Exactly. This is what Anne was known for — her defiance of the forces that tried to control her. It’s why she’s a feminist icon as well as a religious one: She was a writer, she sought a divorce, took back her own name, moved to London to join a community of likeminded believers. When she stood trial, she snapped back at her accusers with intelligence, scriptural knowledge, and sass — totally unacceptable behavior.  

What was it like to read Anne Askew’s own words and visit where your possible ancestor lived and suffered?

We share the name, but I’ve not been able to trace it genealogically, so I don’t claim to be her descendant. As for reading her words, I’m grateful they were preserved. Too few women’s writings of that era have come down to us. Her writings are in Henrician language, so it took many tries to keep the flavor and still make her voice accessible. I was awed, visiting the places of her life and death. At Smithfield, there’s a small park in the center of a traffic circle, automobiles whisking every direction, no plaque for her specifically — so many were executed there — but on a hot July day 472 years after her burning, I felt her.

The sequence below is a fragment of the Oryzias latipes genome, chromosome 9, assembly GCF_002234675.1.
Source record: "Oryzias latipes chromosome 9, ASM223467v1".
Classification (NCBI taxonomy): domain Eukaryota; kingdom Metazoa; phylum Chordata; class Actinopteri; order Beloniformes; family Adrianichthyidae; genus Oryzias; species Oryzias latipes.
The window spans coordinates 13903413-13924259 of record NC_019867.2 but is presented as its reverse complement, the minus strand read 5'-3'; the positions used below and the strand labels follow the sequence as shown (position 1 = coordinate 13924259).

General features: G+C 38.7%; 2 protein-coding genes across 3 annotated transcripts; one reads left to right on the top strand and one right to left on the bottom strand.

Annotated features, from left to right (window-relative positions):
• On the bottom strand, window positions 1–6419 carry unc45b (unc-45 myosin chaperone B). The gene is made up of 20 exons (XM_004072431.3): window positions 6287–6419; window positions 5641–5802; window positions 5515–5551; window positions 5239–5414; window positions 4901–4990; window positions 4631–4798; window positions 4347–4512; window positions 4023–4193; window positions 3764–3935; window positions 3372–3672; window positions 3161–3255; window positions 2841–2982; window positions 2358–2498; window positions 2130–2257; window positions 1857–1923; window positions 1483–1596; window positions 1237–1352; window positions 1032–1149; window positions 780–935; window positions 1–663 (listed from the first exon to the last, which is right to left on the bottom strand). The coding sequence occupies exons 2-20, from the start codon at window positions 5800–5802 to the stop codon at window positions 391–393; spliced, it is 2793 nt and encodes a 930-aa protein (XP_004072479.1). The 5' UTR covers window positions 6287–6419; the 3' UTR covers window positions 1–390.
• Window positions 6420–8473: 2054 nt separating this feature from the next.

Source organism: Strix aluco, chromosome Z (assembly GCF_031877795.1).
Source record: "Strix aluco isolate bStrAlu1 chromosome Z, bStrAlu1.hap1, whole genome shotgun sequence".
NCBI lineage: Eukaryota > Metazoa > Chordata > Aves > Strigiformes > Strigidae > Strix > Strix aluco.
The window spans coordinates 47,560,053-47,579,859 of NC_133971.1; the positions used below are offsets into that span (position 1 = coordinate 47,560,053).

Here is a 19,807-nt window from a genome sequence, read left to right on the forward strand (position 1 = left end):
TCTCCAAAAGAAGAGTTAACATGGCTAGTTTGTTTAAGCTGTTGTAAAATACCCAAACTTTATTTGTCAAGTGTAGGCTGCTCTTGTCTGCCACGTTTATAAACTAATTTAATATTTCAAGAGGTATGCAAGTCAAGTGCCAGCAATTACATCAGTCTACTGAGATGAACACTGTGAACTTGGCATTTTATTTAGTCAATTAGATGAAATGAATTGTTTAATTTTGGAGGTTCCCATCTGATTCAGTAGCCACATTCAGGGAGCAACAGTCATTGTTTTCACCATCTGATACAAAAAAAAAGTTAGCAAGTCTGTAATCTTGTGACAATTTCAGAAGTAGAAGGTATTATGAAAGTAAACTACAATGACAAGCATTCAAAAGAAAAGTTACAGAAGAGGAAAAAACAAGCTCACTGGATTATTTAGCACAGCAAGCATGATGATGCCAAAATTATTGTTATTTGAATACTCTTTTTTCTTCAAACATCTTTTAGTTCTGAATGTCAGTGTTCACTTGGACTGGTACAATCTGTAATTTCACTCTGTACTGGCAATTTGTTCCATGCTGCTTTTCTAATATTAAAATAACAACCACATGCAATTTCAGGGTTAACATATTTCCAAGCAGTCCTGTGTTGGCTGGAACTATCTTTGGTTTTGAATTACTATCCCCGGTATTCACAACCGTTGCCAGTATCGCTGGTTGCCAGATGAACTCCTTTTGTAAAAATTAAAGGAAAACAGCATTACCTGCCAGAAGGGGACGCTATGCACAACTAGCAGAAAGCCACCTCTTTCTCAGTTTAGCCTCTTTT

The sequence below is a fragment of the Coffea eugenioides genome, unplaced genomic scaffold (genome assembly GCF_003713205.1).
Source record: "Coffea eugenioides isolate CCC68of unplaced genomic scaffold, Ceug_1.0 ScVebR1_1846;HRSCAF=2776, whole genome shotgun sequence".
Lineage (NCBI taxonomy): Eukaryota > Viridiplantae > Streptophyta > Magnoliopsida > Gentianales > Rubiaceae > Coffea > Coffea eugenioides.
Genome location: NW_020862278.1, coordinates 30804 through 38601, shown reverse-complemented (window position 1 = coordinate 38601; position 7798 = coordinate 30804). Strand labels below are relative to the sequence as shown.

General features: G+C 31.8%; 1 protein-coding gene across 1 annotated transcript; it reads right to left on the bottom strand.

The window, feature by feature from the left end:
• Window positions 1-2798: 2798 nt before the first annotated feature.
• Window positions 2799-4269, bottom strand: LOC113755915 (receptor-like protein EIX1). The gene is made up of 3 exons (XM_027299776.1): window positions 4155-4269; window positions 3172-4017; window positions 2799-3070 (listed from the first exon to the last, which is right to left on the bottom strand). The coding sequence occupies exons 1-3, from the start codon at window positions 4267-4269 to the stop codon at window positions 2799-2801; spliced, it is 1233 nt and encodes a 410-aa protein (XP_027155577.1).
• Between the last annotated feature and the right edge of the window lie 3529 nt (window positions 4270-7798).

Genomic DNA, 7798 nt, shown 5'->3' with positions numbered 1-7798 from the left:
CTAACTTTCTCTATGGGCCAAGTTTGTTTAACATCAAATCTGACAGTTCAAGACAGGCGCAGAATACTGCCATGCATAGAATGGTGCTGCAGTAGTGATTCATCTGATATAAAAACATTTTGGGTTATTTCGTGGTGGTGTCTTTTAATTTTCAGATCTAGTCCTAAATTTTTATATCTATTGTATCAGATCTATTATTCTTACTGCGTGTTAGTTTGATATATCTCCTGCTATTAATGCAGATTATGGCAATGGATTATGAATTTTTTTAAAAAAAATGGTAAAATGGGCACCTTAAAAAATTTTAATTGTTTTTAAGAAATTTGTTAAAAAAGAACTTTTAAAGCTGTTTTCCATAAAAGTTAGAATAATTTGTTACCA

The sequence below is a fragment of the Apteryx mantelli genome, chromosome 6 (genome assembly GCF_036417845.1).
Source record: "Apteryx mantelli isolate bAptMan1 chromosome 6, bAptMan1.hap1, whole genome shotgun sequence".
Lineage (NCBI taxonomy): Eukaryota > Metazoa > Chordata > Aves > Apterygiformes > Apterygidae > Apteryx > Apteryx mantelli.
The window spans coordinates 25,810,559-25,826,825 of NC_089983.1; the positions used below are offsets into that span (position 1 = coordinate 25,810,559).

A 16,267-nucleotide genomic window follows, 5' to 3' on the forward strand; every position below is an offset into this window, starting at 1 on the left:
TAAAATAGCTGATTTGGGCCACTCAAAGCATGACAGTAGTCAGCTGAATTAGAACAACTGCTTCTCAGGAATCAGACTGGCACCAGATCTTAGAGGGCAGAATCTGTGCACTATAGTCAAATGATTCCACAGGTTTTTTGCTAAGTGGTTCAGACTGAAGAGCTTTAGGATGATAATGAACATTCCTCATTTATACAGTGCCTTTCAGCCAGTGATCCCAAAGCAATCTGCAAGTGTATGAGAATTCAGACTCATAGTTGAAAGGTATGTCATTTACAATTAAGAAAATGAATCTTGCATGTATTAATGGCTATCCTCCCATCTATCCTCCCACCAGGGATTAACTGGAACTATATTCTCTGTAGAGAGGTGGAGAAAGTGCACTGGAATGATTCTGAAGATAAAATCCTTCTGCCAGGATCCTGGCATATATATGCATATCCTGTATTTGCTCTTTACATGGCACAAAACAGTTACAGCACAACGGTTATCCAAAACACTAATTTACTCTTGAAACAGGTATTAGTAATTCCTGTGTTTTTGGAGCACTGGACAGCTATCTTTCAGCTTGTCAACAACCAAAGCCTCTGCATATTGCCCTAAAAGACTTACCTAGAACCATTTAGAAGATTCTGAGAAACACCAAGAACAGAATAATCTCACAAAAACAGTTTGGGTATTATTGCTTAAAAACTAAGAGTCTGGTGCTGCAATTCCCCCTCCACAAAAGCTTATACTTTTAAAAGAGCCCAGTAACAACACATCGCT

Anne is determined “to study her way to God’s mind.” Her close reading of the Bible reminded me of how we train students to read a text, except that her humanist interpretation goes against the laws of her time. (Tyndale was killed for translating the Bible!) How much did you identify with her as a writer, delivering truths that might be taken to task by so-called authorities?